Forward-leaning postures that don’t reach beyond first and second-order consequences will not suffice
One of the most significant constraints of contingency planning is an inability to imagine all the probable, plausible and possible futures beyond first-order consequences. Public health contingency planners often believe that their role in imagining events and emergencies and consequences end with the specific threats facing us today. Traditional contingency planning methods rarely solve for risks beyond the effects of first-order events. Businesses and governments should seek an approach (with the design futures a perfect match) that not only speculatively imagines all threats faced in the industry (and backcasts for mitigation approaches) but also threads all possible second and third-order consequences of mitigation and response measures resulting in a highly agile, responsive, forward-leaning and future-facing contingency plan. Design Futures props us in a perfectly-balanced, appropriately primed forward-leaning posture.
Simulation Exercises are the lifeblood of preparedness plans and protocols but only true when the exercises are done well and often
The key to making ‘plans’ context savvy and agile is constant exercises and reviews based on the response to exercises. These can range from tabletop exercises to operation-based SIMEXs. In designing simulation exercises we need to be strategic in our approach to imagining scenarios. Failure to imagine (and create triggers) for the second-order effects of mitigation measures deployed is one of the central weaknesses of a significant number of exercises done before COVID-19. I have written elsewhere some of my thoughts on SIMEX.
Contingency Plan Development should be co-created and user-driven
A dedicated team using a user design process that leans heavily on the expertise of the key operators and personnel to design and develop a flexible Public Health Emergency Contingency plan is critical to the process. Depending on the complexity of the facility, state/province or POE, this may take between 4 and 20 development sessions. Each session will be an iterative and co-creative session between the facilitation team and the facility personnel. Where facilities have an existing ERP for public health events, this can be reviewed to incorporate the key lessons from the current pandemic and a reappraisal of facility context using design futures thinking. While developing the PHECP, the co-creation method will allow for the identification of improvements to existing protocols and novel areas for which standardised procedures need to be laid out.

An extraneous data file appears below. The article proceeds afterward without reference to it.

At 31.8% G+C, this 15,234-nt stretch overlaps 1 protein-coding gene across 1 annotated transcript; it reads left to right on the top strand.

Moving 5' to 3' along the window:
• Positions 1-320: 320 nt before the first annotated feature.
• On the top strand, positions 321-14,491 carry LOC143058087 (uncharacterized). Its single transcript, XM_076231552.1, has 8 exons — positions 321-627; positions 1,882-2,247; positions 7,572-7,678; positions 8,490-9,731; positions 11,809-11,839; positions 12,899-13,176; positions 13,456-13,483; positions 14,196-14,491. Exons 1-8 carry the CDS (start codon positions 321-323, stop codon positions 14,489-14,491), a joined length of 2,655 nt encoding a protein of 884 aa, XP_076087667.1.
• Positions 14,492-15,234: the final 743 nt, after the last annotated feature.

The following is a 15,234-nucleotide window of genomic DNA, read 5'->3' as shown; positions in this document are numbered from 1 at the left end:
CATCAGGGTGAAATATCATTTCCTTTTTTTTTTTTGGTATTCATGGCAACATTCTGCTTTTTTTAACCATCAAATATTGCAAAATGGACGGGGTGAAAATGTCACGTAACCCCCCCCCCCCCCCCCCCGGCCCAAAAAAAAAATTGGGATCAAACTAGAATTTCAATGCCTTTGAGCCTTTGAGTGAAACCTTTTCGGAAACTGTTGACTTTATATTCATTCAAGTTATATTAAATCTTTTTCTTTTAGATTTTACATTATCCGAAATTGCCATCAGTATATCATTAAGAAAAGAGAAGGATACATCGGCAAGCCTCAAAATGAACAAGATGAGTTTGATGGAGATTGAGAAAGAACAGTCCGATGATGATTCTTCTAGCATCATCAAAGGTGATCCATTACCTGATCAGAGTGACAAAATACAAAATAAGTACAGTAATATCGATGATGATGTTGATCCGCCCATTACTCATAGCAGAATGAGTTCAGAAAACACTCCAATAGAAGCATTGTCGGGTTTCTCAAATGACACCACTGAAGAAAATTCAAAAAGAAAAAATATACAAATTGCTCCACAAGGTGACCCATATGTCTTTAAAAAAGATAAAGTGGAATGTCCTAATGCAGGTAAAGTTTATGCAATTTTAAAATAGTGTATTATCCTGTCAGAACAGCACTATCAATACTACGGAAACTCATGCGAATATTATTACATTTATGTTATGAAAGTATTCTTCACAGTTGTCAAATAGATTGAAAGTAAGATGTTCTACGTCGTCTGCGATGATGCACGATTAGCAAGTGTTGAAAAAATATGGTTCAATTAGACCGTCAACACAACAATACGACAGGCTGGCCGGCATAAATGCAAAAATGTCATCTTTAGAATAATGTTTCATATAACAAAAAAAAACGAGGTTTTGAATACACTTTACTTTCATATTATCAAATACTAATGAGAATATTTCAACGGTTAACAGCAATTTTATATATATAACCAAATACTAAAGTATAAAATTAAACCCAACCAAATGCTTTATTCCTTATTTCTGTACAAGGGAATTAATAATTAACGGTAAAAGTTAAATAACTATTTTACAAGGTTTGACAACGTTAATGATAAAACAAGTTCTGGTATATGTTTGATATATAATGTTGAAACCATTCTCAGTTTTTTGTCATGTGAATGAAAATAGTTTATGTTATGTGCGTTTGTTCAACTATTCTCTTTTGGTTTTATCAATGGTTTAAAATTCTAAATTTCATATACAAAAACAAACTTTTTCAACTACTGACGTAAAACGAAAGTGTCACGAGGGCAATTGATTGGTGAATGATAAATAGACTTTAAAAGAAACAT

Operators need to be trained on how to use Plans and protocols
Training and or workshop sessions on the operationalisation of the Plan, integration with other coordination Mechanisms etc. should be conducted for staff and management of the facilities and health and safety departments. The first time I designed a training curriculum for a contingency plan, it was done as a band-aid. But we soon realized that plans work so much better when people are familiar with both the measures proposed and the rationales behind them. Every plan should have a regular training/workshopping schedule built for it in addition to exercises.
Risk Assessment needs to be threat and measures-specific
A thorough risk assessment of the facilities/processes/communities/etc. within the coverage area for the contingency Plan and the facilitation of processes within those areas will need to be done. In some cases, tools already exist for these assessments so we are tempted to just reach out for them. Given what we have learned over the past few months, it is important to adapt or draw up new assessment tools that are threat-specific (and facility and process-specific as well) and that assesses the capacity to both deploy measures sustainably and mitigate adverse second-order effects of measures deployed.
Credit for all images used in this post goes to Freepik.com